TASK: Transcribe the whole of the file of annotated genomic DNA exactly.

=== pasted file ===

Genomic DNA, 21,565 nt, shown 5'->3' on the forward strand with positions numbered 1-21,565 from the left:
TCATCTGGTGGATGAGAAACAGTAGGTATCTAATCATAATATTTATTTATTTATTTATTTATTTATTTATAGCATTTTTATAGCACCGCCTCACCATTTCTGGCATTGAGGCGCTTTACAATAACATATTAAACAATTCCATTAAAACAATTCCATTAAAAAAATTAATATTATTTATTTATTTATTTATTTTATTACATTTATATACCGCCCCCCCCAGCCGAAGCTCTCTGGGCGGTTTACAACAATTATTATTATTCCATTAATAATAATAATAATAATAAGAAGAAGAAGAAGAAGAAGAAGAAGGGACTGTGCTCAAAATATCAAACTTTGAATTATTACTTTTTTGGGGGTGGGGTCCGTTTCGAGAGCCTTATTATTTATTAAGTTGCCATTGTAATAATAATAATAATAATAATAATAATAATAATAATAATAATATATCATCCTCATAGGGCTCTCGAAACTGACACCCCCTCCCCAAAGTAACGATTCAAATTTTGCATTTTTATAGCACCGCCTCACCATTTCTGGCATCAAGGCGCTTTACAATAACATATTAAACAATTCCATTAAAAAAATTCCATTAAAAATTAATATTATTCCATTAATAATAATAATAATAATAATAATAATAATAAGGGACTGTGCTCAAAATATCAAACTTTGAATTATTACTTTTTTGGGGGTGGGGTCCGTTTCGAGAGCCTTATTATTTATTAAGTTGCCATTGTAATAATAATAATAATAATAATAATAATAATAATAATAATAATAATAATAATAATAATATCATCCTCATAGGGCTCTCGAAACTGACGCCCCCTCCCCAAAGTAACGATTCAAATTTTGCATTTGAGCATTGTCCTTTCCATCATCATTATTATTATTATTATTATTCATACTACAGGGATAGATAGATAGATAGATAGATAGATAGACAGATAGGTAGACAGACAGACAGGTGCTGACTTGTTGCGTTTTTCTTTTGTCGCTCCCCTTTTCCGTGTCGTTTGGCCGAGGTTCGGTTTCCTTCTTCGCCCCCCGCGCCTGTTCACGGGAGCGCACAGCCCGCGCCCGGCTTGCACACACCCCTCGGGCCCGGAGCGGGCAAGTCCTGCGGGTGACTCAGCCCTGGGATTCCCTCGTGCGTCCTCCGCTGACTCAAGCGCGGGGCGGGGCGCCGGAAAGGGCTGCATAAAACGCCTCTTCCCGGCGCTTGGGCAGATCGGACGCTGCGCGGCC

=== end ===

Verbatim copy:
Genomic DNA, 21,565 nt, shown 5'->3' on the forward strand with positions numbered 1-21,565 from the left:
TCATCTGGTGGATGAGAAACAGTAGGTATCTAATCATAATATTTATTTATTTATTTATTTATTTATTTATAGCATTTTTATAGCACCGCCTCACCATTTCTGGCATTGAGGCGCTTTACAATAACATATTAAACAATTCCATTAAAACAATTCCATTAAAAAAATTAATATTATTTATTTATTTATTTATTTTATTACATTTATATACCGCCCCCCCCAGCCGAAGCTCTCTGGGCGGTTTACAACAATTATTATTATTCCATTAATAATAATAATAATAATAAGAAGAAGAAGAAGAAGAAGAAGAAGGGACTGTGCTCAAAATATCAAACTTTGAATTATTACTTTTTTGGGGGTGGGGTCCGTTTCGAGAGCCTTATTATTTATTAAGTTGCCATTGTAATAATAATAATAATAATAATAATAATAATAATAATAATAATATATCATCCTCATAGGGCTCTCGAAACTGACACCCCCTCCCCAAAGTAACGATTCAAATTTTGCATTTTTATAGCACCGCCTCACCATTTCTGGCATCAAGGCGCTTTACAATAACATATTAAACAATTCCATTAAAAAAATTCCATTAAAAATTAATATTATTCCATTAATAATAATAATAATAATAATAATAATAATAAGGGACTGTGCTCAAAATATCAAACTTTGAATTATTACTTTTTTGGGGGTGGGGTCCGTTTCGAGAGCCTTATTATTTATTAAGTTGCCATTGTAATAATAATAATAATAATAATAATAATAATAATAATAATAATAATAATAATAATAATATCATCCTCATAGGGCTCTCGAAACTGACGCCCCCTCCCCAAAGTAACGATTCAAATTTTGCATTTGAGCATTGTCCTTTCCATCATCATTATTATTATTATTATTATTCATACTACAGGGATAGATAGATAGATAGATAGATAGATAGACAGATAGGTAGACAGACAGACAGGTGCTGACTTGTTGCGTTTTTCTTTTGTCGCTCCCCTTTTCCGTGTCGTTTGGCCGAGGTTCGGTTTCCTTCTTCGCCCCCCGCGCCTGTTCACGGGAGCGCACAGCCCGCGCCCGGCTTGCACACACCCCTCGGGCCCGGAGCGGGCAAGTCCTGCGGGTGACTCAGCCCTGGGATTCCCTCGTGCGTCCTCCGCTGACTCAAGCGCGGGGCGGGGCGCCGGAAAGGGCTGCATAAAACGCCTCTTCCCGGCGCTTGGGCAGATCGGACGCTGCGCGGCC